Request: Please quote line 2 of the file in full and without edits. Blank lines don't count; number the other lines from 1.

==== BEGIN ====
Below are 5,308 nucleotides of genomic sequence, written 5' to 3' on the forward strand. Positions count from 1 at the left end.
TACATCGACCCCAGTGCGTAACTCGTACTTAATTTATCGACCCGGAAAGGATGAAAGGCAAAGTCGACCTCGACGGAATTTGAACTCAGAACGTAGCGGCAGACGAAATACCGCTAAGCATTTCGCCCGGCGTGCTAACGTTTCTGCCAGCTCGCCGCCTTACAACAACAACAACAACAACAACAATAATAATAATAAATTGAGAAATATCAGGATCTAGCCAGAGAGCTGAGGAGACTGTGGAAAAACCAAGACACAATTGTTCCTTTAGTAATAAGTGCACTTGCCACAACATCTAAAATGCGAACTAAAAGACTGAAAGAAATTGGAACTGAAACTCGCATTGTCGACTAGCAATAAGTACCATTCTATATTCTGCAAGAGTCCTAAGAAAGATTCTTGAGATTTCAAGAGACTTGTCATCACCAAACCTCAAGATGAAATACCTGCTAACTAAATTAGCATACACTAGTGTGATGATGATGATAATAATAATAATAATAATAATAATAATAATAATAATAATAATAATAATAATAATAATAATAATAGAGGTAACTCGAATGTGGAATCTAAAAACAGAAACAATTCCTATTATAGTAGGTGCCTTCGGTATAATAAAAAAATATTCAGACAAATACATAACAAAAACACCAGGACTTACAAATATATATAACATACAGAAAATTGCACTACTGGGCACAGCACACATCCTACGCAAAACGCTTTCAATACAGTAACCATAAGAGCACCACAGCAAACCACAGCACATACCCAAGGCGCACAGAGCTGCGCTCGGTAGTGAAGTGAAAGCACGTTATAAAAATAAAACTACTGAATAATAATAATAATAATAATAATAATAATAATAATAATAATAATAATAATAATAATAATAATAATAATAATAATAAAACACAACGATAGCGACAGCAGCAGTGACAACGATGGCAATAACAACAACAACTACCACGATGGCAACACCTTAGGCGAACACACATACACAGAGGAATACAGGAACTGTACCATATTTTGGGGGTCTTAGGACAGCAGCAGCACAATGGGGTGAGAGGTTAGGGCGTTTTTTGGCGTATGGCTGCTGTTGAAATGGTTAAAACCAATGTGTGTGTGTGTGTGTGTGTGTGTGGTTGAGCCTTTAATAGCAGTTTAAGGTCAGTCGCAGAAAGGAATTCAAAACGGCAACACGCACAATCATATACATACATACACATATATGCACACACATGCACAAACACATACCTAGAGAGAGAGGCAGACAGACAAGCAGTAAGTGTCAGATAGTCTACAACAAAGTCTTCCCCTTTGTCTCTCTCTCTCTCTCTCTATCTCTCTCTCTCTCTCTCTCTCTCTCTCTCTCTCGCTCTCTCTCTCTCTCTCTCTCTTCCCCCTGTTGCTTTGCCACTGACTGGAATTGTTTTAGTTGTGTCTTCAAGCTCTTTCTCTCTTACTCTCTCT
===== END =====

TACATCGACCCCAGTGCGTAACTCGTACTTAATTTATCGACCCGGAAAGGATGAAAGGCAAAGTCGACCTCGACGGAATTTGAACTCAGAACGTAGCGGCAGACGAAATACCGCTAAGCATTTCGCCCGGCGTGCTAACGTTTCTGCCAGCTCGCCGCCTTACAACAACAACAACAACAACAACAATAATAATAATAAATTGAGAAATATCAGGATCTAGCCAGAGAGCTGAGGAGACTGTGGAAAAACCAAGACACAATTGTTCCTTTAGTAATAAGTGCACTTGCCACAACATCTAAAATGCGAACTAAAAGACTGAAAGAAATTGGAACTGAAACTCGCATTGTCGACTAGCAATAAGTACCATTCTATATTCTGCAAGAGTCCTAAGAAAGATTCTTGAGATTTCAAGAGACTTGTCATCACCAAACCTCAAGATGAAATACCTGCTAACTAAATTAGCATACACTAGTGTGATGATGATGATAATAATAATAATAATAATAATAATAATAATAATAATAATAATAATAATAATAATAATAATAATAGAGGTAACTCGAATGTGGAATCTAAAAACAGAAACAATTCCTATTATAGTAGGTGCCTTCGGTATAATAAAAAAATATTCAGACAAATACATAACAAAAACACCAGGACTTACAAATATATATAACATACAGAAAATTGCACTACTGGGCACAGCACACATCCTACGCAAAACGCTTTCAATACAGTAACCATAAGAGCACCACAGCAAACCACAGCACATACCCAAGGCGCACAGAGCTGCGCTCGGTAGTGAAGTGAAAGCACGTTATAAAAATAAAACTACTGAATAATAATAATAATAATAATAATAATAATAATAATAATAATAATAATAATAATAATAATAATAATAATAATAATAAAACACAACGATAGCGACAGCAGCAGTGACAACGATGGCAATAACAACAACAACTACCACGATGGCAACACCTTAGGCGAACACACATACACAGAGGAATACAGGAACTGTACCATATTTTGGGGGTCTTAGGACAGCAGCAGCACAATGGGGTGAGAGGTTAGGGCGTTTTTTGGCGTATGGCTGCTGTTGAAATGGTTAAAACCAATGTGTGTGTGTGTGTGTGTGTGTGTGGTTGAGCCTTTAATAGCAGTTTAAGGTCAGTCGCAGAAAGGAATTCAAAACGGCAACACGCACAATCATATACATACATACACATATATGCACACACATGCACAAACACATACCTAGAGAGAGAGGCAGACAGACAAGCAGTAAGTGTCAGATAGTCTACAACAAAGTCTTCCCCTTTGTCTCTCTCTCTCTCTCTCTATCTCTCTCTCTCTCTCTCTCTCTCTCTCTCTCTCGCTCTCTCTCTCTCTCTCTCTCTTCCCCCTGTTGCTTTGCCACTGACTGGAATTGTTTTAGTTGTGTCTTCAAGCTCTTTCTCTCTTACTCTCTCT